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CHARMM (Chemistry at HARvard Molecular Mechanics) is a highly versatile and widely used molecular simulation program. It has been developed over the last three decades with a primary focus on molecules of biological interest, including proteins, peptides, lipids, nucleic acids, carbohydrates and small molecule ligands, as they occur in solution, crystals, and membrane environments. For the study of such systems, the program provides a large suite of computational tools that include numerous conformational and path sampling methods, free energy estimators, molecular minimization, dynamics, and analysis techniques, and model-building capabilities. In addition, the CHARMM program is applicable to problems involving a much broader class of many-particle systems. Calculations with CHARMM can be performed using a number of different energy functions and models, from mixed quantum mechanical-molecular mechanical force fields, to all-atom classical potential energy functions with explicit solvent and various boundary conditions, to implicit solvent and membrane models. The program has been ported to numerous platforms in both serial and parallel architectures. This paper provides an overview of the program as it exists today with an emphasis on developments since the publication of the original CHARMM paper in 1983.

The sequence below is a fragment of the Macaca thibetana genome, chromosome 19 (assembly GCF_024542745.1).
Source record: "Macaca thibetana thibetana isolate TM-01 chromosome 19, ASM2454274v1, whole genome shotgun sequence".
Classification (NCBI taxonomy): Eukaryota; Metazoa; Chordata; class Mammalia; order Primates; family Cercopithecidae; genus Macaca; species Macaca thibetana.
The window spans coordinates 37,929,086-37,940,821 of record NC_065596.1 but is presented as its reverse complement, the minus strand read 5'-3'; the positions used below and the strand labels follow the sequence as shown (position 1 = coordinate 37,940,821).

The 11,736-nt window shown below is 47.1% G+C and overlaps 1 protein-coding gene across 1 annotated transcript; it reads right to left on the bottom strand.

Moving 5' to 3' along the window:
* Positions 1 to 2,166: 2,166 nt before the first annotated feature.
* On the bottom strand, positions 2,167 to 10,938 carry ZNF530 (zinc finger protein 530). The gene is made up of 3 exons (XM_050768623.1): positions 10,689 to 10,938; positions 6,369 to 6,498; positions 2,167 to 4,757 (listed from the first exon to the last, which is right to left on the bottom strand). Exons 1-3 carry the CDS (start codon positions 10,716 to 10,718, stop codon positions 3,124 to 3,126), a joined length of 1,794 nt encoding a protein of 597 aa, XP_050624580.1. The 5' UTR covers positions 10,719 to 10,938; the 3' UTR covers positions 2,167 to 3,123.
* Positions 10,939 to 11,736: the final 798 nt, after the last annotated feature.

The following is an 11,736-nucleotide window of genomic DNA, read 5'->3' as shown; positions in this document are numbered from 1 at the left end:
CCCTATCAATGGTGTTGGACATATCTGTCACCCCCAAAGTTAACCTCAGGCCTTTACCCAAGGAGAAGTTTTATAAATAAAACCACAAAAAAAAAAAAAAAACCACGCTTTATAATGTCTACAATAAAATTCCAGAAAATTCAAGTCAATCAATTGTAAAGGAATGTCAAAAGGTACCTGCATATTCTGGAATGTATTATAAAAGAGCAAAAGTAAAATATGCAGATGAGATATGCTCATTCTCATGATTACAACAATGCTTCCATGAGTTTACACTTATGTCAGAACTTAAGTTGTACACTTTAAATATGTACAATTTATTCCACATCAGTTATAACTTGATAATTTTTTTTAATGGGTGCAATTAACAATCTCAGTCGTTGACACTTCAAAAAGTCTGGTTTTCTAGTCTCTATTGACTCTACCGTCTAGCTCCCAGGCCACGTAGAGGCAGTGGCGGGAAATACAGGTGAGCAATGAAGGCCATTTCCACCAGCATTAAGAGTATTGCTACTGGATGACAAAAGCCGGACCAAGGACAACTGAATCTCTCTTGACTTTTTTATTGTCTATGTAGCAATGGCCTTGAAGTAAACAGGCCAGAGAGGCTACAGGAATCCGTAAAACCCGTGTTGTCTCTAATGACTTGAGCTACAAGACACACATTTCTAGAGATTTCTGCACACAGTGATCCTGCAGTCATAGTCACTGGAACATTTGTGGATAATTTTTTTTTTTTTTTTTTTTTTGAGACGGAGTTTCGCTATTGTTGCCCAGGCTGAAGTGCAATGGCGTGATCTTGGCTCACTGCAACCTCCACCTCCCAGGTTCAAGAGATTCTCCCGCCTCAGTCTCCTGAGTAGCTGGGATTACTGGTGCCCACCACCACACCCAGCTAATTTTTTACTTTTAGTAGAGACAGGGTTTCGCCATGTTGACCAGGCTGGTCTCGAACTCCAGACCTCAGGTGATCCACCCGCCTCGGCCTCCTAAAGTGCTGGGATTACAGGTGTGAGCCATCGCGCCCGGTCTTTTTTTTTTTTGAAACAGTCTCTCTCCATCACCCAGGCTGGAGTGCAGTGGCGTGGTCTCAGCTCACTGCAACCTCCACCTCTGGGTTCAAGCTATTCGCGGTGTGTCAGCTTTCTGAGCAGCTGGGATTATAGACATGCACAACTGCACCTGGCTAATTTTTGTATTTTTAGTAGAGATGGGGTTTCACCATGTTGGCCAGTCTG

element, namely, the choice of the reaction coordinate for determining the free energy of activation to characterize the mechanism of enzymatic processes. Then, we illustrate a variety of factors that have been found to contribute to catalysis in specific enzymatic reactions by lowering the free energy of activation relative to that for the uncatalyzed process in aqueous solution. Finally, we provide a summary of the major conclusions. 2. Methods for Computational Studies of Enzymatic Reactions in Aqueous Solution In this section, we present a brief summary of the theory and key computational techniques that we use for studying chemical reactions catalyzed by enzymes and the corresponding uncatalyzed reactions, both in aqueous solution. 2.1. Generalized Transition State Theory Generalized transition state theory (TST) provides a theoretical framework for understanding chemical reactions in the gas phase, in solution, and in enzymes. Conventional 24,25 and generalized 26 transition state theory were originally developed for gas-phase reactions, but transition state theory is readily generalized to liquid-phase reactions, 27 and it has become the framework for both qualitative and quantitative studies of reactions catalyzed by enzymes. The rate constant for a reaction at temperature T can be conveniently expressed as follows: (1) where β = 1/(k B T), k B being Boltzmann's constant, h is Planck's constant, and k TST is the transition state theory rate constant. The transmission coefficient, γ(T), which has a value of unity in simple transition state theory, has three components, 7 (2) which account for, respectively, dynamical recrossing of the transition state hypersurface that separates the reactants and products, quantum mechanical tunneling in the reaction coordinate, and nonequilibrium distributions in phase space. Note that γ(T), κ(T), and Γ(T) are called, respectively, the transmission coefficient, the tunneling transmission coefficient, and the recrossing transmission coefficient. In eq 1, ΔG ‡ (T) is the molar standard-state quasithermodynamic free energy of activation, which is related to the potential of mean force, W(T,q), also called the PMF, by eq 3, 28,29 (3) where q ‡ and q R are values of the reaction coordinate, q, at the transition state and reactant state, respectively, G R (q) corresponds to the free energy of the mode in the reactant state, R, which correlates with the reaction coordinate, and C(T,q) is a correction term that is due to the Jacobian of the transformation from a locally rectilinear reaction coordinate to the Gao et al.